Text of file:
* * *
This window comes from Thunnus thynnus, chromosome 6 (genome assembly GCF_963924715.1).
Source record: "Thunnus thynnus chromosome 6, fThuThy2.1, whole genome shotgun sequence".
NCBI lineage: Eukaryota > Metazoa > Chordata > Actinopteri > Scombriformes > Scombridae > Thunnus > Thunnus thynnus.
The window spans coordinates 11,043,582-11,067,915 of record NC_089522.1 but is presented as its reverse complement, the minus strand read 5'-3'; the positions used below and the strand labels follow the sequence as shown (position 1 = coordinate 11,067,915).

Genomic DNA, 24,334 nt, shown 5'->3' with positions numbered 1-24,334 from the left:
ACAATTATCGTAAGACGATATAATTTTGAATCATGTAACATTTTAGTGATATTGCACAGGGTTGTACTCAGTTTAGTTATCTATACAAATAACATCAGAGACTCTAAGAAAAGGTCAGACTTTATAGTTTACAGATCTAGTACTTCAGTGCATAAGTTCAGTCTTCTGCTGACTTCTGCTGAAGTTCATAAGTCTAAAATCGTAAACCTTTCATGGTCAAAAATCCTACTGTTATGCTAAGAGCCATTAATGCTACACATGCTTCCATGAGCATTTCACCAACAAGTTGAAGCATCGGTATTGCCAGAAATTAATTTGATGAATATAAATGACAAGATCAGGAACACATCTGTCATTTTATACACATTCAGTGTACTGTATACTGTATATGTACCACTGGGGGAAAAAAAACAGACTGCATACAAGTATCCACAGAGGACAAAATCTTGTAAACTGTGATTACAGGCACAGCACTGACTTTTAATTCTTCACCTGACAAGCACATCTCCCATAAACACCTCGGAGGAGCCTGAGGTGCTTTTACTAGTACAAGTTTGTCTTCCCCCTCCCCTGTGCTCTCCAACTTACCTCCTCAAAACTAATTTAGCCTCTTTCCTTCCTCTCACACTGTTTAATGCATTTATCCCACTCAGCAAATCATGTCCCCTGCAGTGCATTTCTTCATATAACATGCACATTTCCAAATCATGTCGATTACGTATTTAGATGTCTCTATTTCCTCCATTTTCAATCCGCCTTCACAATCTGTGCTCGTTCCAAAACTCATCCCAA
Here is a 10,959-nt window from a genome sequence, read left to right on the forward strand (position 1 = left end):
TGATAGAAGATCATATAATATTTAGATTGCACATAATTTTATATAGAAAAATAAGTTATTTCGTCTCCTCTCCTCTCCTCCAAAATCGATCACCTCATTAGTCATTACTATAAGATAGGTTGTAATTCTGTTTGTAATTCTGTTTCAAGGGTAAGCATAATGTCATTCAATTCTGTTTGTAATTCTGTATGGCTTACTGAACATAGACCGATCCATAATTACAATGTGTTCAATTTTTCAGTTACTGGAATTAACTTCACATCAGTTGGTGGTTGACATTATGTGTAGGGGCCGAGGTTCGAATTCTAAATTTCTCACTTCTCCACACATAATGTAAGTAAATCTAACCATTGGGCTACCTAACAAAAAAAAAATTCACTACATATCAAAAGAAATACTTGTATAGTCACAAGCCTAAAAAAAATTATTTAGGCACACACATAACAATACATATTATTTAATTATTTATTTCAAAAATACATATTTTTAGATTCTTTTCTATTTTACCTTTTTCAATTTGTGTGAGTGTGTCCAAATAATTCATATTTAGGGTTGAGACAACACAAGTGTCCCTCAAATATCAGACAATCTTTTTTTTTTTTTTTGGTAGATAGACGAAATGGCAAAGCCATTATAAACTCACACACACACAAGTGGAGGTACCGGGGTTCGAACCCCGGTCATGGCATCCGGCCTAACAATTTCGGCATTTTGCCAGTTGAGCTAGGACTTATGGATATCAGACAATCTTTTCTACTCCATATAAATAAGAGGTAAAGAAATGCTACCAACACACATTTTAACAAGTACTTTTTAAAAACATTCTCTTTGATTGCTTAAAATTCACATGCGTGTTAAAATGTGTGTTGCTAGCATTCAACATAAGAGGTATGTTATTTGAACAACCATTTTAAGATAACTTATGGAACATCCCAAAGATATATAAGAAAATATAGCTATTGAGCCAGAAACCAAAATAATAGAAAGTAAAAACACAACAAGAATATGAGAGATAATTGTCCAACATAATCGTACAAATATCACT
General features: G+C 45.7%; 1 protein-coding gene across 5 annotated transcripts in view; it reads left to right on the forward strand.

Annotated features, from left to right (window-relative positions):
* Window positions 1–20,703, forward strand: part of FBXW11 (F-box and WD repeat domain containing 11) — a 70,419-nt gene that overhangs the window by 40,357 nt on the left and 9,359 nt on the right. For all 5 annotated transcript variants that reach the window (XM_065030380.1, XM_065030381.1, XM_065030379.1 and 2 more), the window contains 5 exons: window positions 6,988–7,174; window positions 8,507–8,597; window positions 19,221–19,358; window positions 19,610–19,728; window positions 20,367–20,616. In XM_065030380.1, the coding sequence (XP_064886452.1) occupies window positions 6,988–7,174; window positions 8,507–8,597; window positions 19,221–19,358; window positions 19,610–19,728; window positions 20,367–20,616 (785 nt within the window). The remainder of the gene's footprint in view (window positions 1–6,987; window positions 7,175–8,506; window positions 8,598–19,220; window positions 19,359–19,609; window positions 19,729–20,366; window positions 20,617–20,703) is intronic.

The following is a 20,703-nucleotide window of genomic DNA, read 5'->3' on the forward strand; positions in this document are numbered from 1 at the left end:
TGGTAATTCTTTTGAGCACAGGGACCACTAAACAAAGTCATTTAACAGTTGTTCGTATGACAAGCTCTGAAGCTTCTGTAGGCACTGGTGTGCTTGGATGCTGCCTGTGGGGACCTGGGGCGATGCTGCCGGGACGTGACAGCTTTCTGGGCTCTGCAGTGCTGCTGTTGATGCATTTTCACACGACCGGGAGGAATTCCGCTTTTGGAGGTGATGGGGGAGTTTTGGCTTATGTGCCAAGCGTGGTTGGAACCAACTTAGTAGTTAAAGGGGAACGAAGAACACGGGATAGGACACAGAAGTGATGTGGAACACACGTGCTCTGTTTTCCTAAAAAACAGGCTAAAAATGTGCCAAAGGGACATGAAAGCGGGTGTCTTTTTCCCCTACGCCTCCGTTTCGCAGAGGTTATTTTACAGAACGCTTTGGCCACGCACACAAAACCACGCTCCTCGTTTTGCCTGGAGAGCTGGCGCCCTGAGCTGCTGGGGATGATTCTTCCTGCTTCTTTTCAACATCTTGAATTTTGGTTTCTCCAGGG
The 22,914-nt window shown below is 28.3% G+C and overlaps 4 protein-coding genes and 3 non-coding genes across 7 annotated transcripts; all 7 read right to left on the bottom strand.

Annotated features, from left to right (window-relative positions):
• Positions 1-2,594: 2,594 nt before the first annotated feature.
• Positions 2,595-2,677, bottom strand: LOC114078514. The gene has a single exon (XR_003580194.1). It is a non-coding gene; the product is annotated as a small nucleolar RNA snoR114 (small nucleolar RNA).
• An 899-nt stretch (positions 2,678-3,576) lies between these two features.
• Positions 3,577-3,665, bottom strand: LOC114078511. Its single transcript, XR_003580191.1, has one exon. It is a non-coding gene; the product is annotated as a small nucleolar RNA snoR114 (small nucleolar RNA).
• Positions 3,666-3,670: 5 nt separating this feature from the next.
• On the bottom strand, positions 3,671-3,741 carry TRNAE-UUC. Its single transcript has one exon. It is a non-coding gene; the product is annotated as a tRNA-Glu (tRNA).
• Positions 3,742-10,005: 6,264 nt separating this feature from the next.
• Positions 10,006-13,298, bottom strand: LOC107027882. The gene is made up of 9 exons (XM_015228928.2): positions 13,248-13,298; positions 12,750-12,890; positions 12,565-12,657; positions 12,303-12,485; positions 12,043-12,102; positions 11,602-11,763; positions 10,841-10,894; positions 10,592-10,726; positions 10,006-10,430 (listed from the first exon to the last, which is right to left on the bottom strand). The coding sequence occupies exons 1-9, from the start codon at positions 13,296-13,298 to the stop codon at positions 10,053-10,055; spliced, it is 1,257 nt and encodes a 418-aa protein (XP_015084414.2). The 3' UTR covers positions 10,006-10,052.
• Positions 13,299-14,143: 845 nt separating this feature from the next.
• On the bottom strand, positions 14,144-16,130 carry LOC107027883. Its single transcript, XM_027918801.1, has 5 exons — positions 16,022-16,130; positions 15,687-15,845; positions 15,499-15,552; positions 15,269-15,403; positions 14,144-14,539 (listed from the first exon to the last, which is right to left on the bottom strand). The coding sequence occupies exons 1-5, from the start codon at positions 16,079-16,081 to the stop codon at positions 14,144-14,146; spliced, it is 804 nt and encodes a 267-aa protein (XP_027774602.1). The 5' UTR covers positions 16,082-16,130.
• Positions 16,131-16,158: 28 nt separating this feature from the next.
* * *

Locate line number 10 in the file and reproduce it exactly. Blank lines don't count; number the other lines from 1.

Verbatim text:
Annotated features, from left to right (window-relative positions):